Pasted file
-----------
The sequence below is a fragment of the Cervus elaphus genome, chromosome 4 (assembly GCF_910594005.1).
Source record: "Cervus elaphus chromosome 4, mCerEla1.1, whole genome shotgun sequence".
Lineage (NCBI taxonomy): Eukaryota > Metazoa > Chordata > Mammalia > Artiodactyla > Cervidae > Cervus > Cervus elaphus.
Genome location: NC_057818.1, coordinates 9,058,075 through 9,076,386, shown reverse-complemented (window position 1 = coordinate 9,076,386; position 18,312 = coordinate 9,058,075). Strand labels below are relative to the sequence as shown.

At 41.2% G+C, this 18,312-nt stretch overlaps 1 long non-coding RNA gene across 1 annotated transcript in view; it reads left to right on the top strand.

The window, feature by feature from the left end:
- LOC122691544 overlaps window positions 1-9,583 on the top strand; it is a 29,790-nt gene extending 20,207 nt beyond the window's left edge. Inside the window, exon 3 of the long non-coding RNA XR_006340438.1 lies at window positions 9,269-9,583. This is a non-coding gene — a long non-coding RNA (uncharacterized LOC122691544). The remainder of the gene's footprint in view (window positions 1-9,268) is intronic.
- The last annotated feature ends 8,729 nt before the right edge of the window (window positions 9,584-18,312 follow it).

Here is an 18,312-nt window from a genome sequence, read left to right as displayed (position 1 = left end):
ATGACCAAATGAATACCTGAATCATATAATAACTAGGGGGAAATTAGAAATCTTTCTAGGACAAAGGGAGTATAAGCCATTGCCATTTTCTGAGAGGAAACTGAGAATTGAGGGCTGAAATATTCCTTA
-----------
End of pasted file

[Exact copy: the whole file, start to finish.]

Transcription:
The sequence below is a fragment of the Cervus elaphus genome, chromosome 4 (assembly GCF_910594005.1).
Source record: "Cervus elaphus chromosome 4, mCerEla1.1, whole genome shotgun sequence".
Lineage (NCBI taxonomy): Eukaryota > Metazoa > Chordata > Mammalia > Artiodactyla > Cervidae > Cervus > Cervus elaphus.
Genome location: NC_057818.1, coordinates 9,058,075 through 9,076,386, shown reverse-complemented (window position 1 = coordinate 9,076,386; position 18,312 = coordinate 9,058,075). Strand labels below are relative to the sequence as shown.

At 41.2% G+C, this 18,312-nt stretch overlaps 1 long non-coding RNA gene across 1 annotated transcript in view; it reads left to right on the top strand.

The window, feature by feature from the left end:
- LOC122691544 overlaps window positions 1-9,583 on the top strand; it is a 29,790-nt gene extending 20,207 nt beyond the window's left edge. Inside the window, exon 3 of the long non-coding RNA XR_006340438.1 lies at window positions 9,269-9,583. This is a non-coding gene — a long non-coding RNA (uncharacterized LOC122691544). The remainder of the gene's footprint in view (window positions 1-9,268) is intronic.
- The last annotated feature ends 8,729 nt before the right edge of the window (window positions 9,584-18,312 follow it).

Here is an 18,312-nt window from a genome sequence, read left to right as displayed (position 1 = left end):
ATGACCAAATGAATACCTGAATCATATAATAACTAGGGGGAAATTAGAAATCTTTCTAGGACAAAGGGAGTATAAGCCATTGCCATTTTCTGAGAGGAAACTGAGAATTGAGGGCTGAAATATTCCTTA